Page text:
Antipattern of the Month: Unbounded Team
Antipattern of the Month: Unbounded Team
Ah, the wonders of multitasking. Workstream multiplicity is certainly possible in an Agile framework, but there are some conditions for unbounded teams.
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Agile teams require commitment and focus, and these are in fact two of the core values which underpin the Scrum Framework. Moreover, it can be argued that without commitment and focus there is hardly an agile team to be spoken of in the first place. After all, a team must be able to frame a delivery commitment and be focused enough to meet it. Without that there is chaos.
Ironically though, the nurturing of such commitment and focus is not always valued within organizations, or it might be taken too easily for granted. The word "team" is often applied to a collection of people who have been brought together for some notional purpose, but the teamwork which would allow any goals to be met is not provided for. The "team" may not be truly self-organizing for example, and there may be managers who decide who works where and on what. Such decisions might be made seemingly at the drop of a hat, and on the mistaken premise that a reactive management style is concomitant with being "agile." Those notional team members will find themselves rapidly pulled out to work on other matters which are considered to be more pressing by the higher-ups who control them. In effect the team is unbounded, since it is unclear who is on the team and who is off it. No meaningful commitment can be framed or an achievable backlog of work planned for, and no focus can be established while the sands continue to shift beneath their feet. The team is reduced to firefighting and its goals turn to pixie dust.
Intent: Use team members for work that is outside of their remit or declared purpose.
Proverbs: "What we imagine is order is merely the prevailing form of chaos."
Also Known As: Firefighting
Motivation: The allocation of team members to certain workstreams implies that they will not be available for others. This is a constraint on organizational behavior, since it means that managers cannot assign people to multiple duties in a reactive or ad-hoc manner. Organizations can be tempted to compromise on such discipline for the sake of expediency.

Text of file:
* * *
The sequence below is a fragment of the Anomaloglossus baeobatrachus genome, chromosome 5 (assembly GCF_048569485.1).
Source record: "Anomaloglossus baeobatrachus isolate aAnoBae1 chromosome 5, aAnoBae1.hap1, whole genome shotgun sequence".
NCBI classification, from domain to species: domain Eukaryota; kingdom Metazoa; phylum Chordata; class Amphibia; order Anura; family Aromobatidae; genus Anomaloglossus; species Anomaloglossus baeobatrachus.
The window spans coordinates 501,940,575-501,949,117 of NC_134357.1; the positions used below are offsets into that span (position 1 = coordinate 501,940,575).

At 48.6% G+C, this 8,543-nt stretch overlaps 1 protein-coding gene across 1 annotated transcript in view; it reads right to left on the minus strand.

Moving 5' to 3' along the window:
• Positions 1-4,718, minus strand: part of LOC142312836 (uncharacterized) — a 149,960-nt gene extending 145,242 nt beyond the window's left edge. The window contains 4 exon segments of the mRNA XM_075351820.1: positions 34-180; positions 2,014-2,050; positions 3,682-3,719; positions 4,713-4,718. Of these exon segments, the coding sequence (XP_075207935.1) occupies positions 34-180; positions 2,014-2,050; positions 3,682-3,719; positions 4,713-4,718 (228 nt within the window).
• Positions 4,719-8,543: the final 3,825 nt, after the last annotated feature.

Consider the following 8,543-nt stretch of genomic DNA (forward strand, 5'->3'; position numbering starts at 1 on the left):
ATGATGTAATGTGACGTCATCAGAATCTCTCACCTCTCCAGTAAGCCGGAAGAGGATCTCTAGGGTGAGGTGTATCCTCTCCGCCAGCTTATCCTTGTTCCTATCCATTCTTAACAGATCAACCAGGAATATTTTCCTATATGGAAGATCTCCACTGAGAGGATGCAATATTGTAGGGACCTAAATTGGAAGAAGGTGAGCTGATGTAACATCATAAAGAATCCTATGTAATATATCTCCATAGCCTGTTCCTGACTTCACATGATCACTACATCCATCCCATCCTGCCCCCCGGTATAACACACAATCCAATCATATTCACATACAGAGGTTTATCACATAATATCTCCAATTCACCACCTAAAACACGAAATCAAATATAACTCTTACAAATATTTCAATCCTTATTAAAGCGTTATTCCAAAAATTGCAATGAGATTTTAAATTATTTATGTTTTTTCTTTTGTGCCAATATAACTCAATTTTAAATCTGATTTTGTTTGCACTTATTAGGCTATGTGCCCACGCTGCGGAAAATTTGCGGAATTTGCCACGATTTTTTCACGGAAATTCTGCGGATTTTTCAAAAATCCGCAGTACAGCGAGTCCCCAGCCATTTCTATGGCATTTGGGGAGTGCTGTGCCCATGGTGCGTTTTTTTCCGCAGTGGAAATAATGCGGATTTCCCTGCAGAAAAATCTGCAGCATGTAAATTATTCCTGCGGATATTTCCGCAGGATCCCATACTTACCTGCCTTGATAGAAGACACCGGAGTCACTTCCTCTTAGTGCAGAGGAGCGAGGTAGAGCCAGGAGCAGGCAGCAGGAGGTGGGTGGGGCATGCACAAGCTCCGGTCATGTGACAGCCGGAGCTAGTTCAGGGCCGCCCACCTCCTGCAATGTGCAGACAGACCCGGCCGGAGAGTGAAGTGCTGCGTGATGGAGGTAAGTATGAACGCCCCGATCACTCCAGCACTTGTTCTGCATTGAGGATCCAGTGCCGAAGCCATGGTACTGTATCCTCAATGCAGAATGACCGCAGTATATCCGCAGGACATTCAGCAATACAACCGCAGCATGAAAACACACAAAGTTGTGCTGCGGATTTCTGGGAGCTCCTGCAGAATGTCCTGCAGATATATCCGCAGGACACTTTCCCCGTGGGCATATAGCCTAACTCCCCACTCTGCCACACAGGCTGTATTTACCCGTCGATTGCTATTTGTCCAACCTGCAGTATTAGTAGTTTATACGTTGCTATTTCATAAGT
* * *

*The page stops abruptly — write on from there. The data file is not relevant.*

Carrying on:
Structure: A team member is assigned to a workstream but there is no limit to the number of assignments that can be made. Members can thus be expected to work on multiple concerns and this can include both project and business-as-usual work.
Applicability: Most agile methods, including Scrum, do not constrain team members to single workstreams. To this extent the teams are susceptible to becoming unbounded. It should be noted, however, that agile teams are self-organizing. Self-organization restricts the ability of managers to assign members to different workstreams in an arbitrary manner.
Consequences: Unbounded teams make commitment-based planning difficult or impossible. Team membership is unclear, and the time that members can spend on a particular workstream may be unreliable. Sprint goals can be compromised and the quality of forecasting will be poor. The morale of the team will suffer as a result of poor cohesion, a failure to deliver, or an inadequate sense of purpose. Inefficiencies due to task-switching are often a symptom of the unbounded team problem. The reassignment of team members by external authorities implies that the team is not self-organizing and therefore not agile. Reassignment of team members to multiple workstreams can also imply that portfolio and program level management is unfit for purpose.
Implementation: The Unbounded Team antipattern often occurs when organizations succumb to firefighting. Firefighting happens when inappropriate plans are made or the organizational response to change is poorly managed. The problem is also associated with reactive management styles and with incompetent managers who commit team members without appropriate consultation.
Published at DZone with permission of $$anonymous$$ , DZone MVB. See the original article here.
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